I have a sample of 72 individuals. 0 of these had the trait I'm investigating. How do I calculate the 95% CI when the proportion is 0%?
The presumption is that the trait is possible, just not observed. So, sensible methods will give lower limits that are 0 and upper limits that are positive, depending on the exact assumptions.
Most good software will do this for you, but different methods will give different results.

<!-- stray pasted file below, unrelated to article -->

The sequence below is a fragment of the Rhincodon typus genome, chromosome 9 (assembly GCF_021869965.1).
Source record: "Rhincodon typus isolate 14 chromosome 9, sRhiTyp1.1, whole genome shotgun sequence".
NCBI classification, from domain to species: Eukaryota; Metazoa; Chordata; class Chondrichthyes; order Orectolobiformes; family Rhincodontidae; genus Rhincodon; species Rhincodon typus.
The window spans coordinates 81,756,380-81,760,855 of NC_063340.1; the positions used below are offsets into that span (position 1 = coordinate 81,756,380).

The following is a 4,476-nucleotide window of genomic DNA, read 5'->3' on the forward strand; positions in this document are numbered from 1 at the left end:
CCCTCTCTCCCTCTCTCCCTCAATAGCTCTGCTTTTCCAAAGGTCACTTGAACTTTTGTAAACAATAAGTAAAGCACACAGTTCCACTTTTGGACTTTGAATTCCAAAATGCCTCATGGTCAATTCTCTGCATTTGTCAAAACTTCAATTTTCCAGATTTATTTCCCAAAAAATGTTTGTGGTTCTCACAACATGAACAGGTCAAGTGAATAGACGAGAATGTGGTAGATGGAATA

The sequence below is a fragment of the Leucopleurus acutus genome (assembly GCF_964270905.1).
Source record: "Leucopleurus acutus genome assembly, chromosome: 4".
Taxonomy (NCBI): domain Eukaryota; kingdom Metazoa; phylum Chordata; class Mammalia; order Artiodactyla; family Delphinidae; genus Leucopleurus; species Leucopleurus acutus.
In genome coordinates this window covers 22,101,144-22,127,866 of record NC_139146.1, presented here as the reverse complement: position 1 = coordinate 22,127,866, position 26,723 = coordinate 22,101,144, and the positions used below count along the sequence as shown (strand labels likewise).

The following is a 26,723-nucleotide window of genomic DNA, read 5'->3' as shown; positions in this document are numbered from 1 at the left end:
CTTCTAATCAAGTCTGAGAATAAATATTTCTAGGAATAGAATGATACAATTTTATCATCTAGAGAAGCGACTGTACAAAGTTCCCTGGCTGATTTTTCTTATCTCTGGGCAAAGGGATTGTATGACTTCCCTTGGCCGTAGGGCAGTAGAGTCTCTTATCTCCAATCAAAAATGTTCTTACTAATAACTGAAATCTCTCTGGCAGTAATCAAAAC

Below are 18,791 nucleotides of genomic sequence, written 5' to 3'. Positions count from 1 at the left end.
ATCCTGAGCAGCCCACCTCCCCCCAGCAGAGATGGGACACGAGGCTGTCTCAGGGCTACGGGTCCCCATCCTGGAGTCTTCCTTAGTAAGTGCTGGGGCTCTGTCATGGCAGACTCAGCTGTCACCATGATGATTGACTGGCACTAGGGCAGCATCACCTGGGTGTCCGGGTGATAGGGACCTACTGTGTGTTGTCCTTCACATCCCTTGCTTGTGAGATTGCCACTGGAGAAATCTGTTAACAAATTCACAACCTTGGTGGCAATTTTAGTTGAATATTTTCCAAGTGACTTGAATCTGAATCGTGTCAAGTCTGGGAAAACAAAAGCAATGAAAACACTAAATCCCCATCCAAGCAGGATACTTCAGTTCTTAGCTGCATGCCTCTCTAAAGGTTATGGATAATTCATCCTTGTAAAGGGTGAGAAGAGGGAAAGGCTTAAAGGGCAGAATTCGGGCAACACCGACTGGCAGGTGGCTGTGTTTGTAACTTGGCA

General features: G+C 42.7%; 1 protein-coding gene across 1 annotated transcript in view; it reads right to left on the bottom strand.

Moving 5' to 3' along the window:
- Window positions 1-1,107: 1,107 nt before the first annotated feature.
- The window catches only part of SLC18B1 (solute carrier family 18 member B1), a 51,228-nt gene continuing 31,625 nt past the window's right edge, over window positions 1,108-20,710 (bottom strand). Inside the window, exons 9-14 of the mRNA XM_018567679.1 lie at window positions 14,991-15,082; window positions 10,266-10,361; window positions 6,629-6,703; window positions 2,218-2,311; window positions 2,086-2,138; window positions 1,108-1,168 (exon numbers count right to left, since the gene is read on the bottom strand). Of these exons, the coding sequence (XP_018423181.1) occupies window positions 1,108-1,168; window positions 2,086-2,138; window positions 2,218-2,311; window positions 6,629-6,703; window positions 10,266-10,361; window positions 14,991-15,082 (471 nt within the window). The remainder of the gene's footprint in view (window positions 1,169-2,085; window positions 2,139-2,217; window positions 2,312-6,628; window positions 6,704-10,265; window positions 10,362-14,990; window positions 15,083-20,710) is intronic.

With 0/72 observed, my favourite software gives upper 95% limits for the observed proportion that are variously .0499441, .0506512, .0341694, .0606849, depending on which method you use. This may seem surprising, but very competent statisticians disagree on how best to formulate the problem.
An excellent survey is
Brown, L. D., T. T. Cai, and A. DasGupta. 2001. Interval estimation for a binomial proportion. Statistical Science 16: 101-133.
If the trait is impossible, your confidence limits are identically zero.